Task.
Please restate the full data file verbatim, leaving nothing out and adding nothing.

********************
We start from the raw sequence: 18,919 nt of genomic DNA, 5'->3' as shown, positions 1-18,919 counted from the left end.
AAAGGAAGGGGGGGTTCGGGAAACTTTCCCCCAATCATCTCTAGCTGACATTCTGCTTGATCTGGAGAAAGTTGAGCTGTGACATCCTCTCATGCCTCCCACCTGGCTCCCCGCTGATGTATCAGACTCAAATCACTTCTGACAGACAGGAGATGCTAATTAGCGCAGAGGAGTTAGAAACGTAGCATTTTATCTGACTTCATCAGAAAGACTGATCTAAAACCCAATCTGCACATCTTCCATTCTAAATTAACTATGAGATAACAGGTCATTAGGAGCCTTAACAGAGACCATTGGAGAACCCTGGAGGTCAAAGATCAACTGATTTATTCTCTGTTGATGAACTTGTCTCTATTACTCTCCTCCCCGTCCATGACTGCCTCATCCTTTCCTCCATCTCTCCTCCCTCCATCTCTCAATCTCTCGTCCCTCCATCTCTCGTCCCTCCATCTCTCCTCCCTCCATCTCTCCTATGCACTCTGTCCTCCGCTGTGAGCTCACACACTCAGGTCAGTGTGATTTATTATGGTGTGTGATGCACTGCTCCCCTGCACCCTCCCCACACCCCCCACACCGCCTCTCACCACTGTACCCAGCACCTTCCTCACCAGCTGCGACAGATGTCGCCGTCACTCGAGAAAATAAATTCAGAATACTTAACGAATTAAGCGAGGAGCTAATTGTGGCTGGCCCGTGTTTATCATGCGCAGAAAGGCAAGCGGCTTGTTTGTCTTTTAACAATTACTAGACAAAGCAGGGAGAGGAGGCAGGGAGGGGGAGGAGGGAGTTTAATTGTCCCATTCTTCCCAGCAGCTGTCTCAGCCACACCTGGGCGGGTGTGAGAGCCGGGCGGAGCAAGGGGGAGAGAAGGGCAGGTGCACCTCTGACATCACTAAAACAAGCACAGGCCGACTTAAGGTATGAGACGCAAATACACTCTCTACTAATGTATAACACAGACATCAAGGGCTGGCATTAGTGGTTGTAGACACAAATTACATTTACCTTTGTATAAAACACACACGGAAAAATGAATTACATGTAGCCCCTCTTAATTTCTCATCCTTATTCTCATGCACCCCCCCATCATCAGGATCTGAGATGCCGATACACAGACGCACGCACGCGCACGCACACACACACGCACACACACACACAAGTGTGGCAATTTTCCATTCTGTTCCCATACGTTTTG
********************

We start from the raw sequence: 18,919 nt of genomic DNA, 5'->3' as shown, positions 1-18,919 counted from the left end.
AAAGGAAGGGGGGGTTCGGGAAACTTTCCCCCAATCATCTCTAGCTGACATTCTGCTTGATCTGGAGAAAGTTGAGCTGTGACATCCTCTCATGCCTCCCACCTGGCTCCCCGCTGATGTATCAGACTCAAATCACTTCTGACAGACAGGAGATGCTAATTAGCGCAGAGGAGTTAGAAACGTAGCATTTTATCTGACTTCATCAGAAAGACTGATCTAAAACCCAATCTGCACATCTTCCATTCTAAATTAACTATGAGATAACAGGTCATTAGGAGCCTTAACAGAGACCATTGGAGAACCCTGGAGGTCAAAGATCAACTGATTTATTCTCTGTTGATGAACTTGTCTCTATTACTCTCCTCCCCGTCCATGACTGCCTCATCCTTTCCTCCATCTCTCCTCCCTCCATCTCTCAATCTCTCGTCCCTCCATCTCTCGTCCCTCCATCTCTCCTCCCTCCATCTCTCCTATGCACTCTGTCCTCCGCTGTGAGCTCACACACTCAGGTCAGTGTGATTTATTATGGTGTGTGATGCACTGCTCCCCTGCACCCTCCCCACACCCCCCACACCGCCTCTCACCACTGTACCCAGCACCTTCCTCACCAGCTGCGACAGATGTCGCCGTCACTCGAGAAAATAAATTCAGAATACTTAACGAATTAAGCGAGGAGCTAATTGTGGCTGGCCCGTGTTTATCATGCGCAGAAAGGCAAGCGGCTTGTTTGTCTTTTAACAATTACTAGACAAAGCAGGGAGAGGAGGCAGGGAGGGGGAGGAGGGAGTTTAATTGTCCCATTCTTCCCAGCAGCTGTCTCAGCCACACCTGGGCGGGTGTGAGAGCCGGGCGGAGCAAGGGGGAGAGAAGGGCAGGTGCACCTCTGACATCACTAAAACAAGCACAGGCCGACTTAAGGTATGAGACGCAAATACACTCTCTACTAATGTATAACACAGACATCAAGGGCTGGCATTAGTGGTTGTAGACACAAATTACATTTACCTTTGTATAAAACACACACGGAAAAATGAATTACATGTAGCCCCTCTTAATTTCTCATCCTTATTCTCATGCACCCCCCCATCATCAGGATCTGAGATGCCGATACACAGACGCACGCACGCGCACGCACACACACACGCACACACACACACAAGTGTGGCAATTTTCCATTCTGTTCCCATACGTTTTG